|air pollution - the level of particular pollutants varying in different locations|
|proximity to buildings and other structures|
|exposure to salt spray (in coastal locations)|
|exposure to strong winds (more likely in coastal locations).|
Landscape planning and design
The way in which planting schemes may be designed to maximise landscape enhancement is a topic beyond the scope of this document. However, the choice of species to be cultivated together is clearly an important one; matters to be born in mind, apart from visual complementarity, include relative growth rates, root competition, shade tolerance, etc. In Europe there has recently been a movement towards an ecological approach to landscape design (Tregay and Ertzgaard, 1979; Tregay and Moffat, 1980). This approach uses ecological principles to determine species choice and management, the result being dynamic, uneven aged plantations. For example, a woodland planted according to ecological principles in Warrington, UK had, after 20 years, an “open canopy of ‘climax’ trees and an emphasis on coppiced shrubs, light-demanding species, ‘edge’ thickets and meadow.” (Tregay and Moffat, 1980).
Future management requirements
In choosing a particular tree species or combination of species for planting, thought should be given to the need for future management. Factors that should be borne in mind include:
Such management issues are discussed further in section 6.2.
Availability of planting stock
The choice of tree to be planted depends ultimately, of course, on the planting stock that is readily available. Although a review of the available literature revealed no study on the source of stock for urban tree plantings in developed countries, it is clearly variable. Planting material may be produced in nurseries run by public bodies (municipal councils or departments such as forestry, horticulture, roads, or others); in private nurseries; or by individuals for their own use (or perhaps distribution among their neighbours).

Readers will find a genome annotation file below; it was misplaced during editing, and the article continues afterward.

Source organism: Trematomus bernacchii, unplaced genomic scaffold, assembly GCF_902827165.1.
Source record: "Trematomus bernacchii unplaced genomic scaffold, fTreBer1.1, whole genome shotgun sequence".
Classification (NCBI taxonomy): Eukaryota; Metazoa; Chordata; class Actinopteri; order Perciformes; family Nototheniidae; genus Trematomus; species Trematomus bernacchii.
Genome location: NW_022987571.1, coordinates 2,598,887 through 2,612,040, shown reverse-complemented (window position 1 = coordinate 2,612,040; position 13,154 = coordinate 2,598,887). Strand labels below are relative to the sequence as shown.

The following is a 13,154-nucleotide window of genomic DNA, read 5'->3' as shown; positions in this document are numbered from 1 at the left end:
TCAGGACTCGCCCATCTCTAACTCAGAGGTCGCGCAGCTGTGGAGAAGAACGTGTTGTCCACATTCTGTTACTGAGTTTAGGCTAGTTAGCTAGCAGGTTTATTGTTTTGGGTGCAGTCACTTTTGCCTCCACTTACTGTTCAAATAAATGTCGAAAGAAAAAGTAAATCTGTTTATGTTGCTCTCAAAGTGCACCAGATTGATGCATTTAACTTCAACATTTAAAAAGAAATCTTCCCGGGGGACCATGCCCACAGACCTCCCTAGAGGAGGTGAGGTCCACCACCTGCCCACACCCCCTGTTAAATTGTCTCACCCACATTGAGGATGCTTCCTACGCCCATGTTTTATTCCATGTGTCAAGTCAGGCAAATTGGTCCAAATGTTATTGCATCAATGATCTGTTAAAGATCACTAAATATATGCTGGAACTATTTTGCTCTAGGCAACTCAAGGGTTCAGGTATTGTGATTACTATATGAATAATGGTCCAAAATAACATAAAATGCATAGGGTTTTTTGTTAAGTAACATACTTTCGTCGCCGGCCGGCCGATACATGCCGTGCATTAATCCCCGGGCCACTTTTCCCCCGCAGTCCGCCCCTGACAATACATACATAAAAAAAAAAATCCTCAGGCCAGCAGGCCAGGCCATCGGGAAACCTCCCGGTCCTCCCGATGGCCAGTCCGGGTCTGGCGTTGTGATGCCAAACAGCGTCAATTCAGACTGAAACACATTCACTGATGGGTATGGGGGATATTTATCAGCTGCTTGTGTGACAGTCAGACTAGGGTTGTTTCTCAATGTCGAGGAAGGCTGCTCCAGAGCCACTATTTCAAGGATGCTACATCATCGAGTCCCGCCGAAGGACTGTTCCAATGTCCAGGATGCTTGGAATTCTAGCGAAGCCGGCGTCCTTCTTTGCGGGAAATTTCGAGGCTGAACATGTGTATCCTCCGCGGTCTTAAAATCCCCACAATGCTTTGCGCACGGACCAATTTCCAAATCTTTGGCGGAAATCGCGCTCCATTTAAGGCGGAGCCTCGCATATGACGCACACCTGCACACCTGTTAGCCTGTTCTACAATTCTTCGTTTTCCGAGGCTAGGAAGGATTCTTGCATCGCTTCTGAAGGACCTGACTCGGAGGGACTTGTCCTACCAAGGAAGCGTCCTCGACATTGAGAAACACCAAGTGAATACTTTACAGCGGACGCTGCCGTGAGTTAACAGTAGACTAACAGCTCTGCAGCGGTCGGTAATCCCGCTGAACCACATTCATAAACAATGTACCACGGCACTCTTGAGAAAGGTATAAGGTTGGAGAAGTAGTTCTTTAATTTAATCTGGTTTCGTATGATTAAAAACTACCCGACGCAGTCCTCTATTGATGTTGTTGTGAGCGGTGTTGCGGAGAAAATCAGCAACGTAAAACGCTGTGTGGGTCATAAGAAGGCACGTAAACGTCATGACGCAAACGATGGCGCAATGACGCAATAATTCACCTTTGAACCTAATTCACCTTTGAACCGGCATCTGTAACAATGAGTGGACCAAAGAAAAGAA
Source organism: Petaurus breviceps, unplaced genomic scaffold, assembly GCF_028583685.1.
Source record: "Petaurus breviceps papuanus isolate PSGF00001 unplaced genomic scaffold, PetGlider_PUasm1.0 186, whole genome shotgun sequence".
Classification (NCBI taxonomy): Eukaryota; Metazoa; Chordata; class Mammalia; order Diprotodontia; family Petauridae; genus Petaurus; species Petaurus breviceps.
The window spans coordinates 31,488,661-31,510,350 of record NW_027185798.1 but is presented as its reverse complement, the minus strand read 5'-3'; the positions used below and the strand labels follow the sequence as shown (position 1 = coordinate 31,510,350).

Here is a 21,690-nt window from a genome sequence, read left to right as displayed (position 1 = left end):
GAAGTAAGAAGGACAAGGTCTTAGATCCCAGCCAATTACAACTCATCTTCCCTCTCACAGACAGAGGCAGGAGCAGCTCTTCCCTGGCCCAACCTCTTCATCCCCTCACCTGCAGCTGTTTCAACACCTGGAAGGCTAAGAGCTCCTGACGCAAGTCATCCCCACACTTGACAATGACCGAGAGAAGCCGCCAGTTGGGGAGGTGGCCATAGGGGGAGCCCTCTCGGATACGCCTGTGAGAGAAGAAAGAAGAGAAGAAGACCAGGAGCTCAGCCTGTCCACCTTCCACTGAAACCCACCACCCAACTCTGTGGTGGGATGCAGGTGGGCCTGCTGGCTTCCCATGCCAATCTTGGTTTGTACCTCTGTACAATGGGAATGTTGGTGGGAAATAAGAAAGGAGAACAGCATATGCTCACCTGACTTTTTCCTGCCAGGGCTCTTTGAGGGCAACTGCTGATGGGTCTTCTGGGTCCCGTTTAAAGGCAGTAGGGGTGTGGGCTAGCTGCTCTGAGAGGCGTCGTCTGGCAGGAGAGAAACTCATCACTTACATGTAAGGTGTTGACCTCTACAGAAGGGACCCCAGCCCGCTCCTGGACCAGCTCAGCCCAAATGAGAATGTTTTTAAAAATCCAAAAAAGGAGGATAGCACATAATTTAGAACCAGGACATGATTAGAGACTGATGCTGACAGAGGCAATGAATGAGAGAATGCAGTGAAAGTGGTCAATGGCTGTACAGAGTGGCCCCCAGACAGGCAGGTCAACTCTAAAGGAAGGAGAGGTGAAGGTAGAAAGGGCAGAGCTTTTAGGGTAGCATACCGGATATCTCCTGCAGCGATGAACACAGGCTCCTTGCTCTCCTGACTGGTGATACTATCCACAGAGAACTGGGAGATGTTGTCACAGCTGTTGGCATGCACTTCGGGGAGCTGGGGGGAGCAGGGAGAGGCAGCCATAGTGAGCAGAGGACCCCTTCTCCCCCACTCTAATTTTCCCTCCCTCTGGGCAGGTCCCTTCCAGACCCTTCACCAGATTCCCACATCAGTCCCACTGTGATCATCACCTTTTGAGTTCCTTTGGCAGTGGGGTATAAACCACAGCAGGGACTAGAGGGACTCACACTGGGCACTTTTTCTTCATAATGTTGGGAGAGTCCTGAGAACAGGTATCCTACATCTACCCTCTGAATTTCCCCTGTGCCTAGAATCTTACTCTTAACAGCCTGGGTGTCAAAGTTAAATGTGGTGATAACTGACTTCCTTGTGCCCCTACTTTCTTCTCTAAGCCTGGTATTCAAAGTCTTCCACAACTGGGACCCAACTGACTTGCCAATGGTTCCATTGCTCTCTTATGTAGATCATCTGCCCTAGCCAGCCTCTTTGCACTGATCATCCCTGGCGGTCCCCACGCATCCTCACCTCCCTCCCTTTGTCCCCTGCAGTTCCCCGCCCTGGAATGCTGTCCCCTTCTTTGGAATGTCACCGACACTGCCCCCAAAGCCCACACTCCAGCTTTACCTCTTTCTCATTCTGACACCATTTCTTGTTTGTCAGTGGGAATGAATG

Trees planted on public access land are often derived from nurseries run by public bodies. This is not always the case, however. For example, in the UK, a general tendency towards privatisation has led to the closure of many local authority nurseries. It appears that in many cities of developing countries, what is raised in public sector nurseries is of limited species diversity and completely determines what is planted, regardless of other considerations. For example, Malhotra and Vijayakumar (1987) mentioned seedling availability as the main factor determining the species planted as street trees in Calcutta, while Benavides Menza (1992) also noted a limited species availability in nurseries of Mexico City.
Private commercial nurseries exist in many Third World towns and cities. As they are often engaged in the production of ornamental and fruit tree species, they may add significantly to the total available choice of species.
In a few Third World cities, the establishment of tree nurseries by self-help groups or Non-Government Organizations (NGOs) has increased the availability of planting material to individuals, or for local community planting programmes. An example is the CONCERN Mozambique project (box 4.8).
It seems likely that for many urban homegardeners, their main source of planting material is that which they produce themselves, or perhaps exchange on an informal basis with their neighbours. In this matter there may be considerable, as yet poorly explored, local expertise.
It appears that, even in cities in which urban forestry is well developed, amenity plantings tend to be of limited diversity. For example, in Hong Kong, ten species make up 70% of all plantings (Webb, 1993). Profous (nd) found in a recent study of five cities of both developed and developing countries (notably Athens, Prague, Mexico City, Beijing and New York) that in each city five species alone accounted for 50 – 65% of all plantings. He also found that some of the most common urban trees, such as black locust and Japanese pagoda trees, have worldwide distribution. It would be of interest to investigate the genetic origin of this planting stock; it is quite possible that many commonly planted amenity trees have a very narrow genetic base, having all been propagated from a few original introductions. Current amenity plantings, according to Profous's study, are at least of wider species diversity.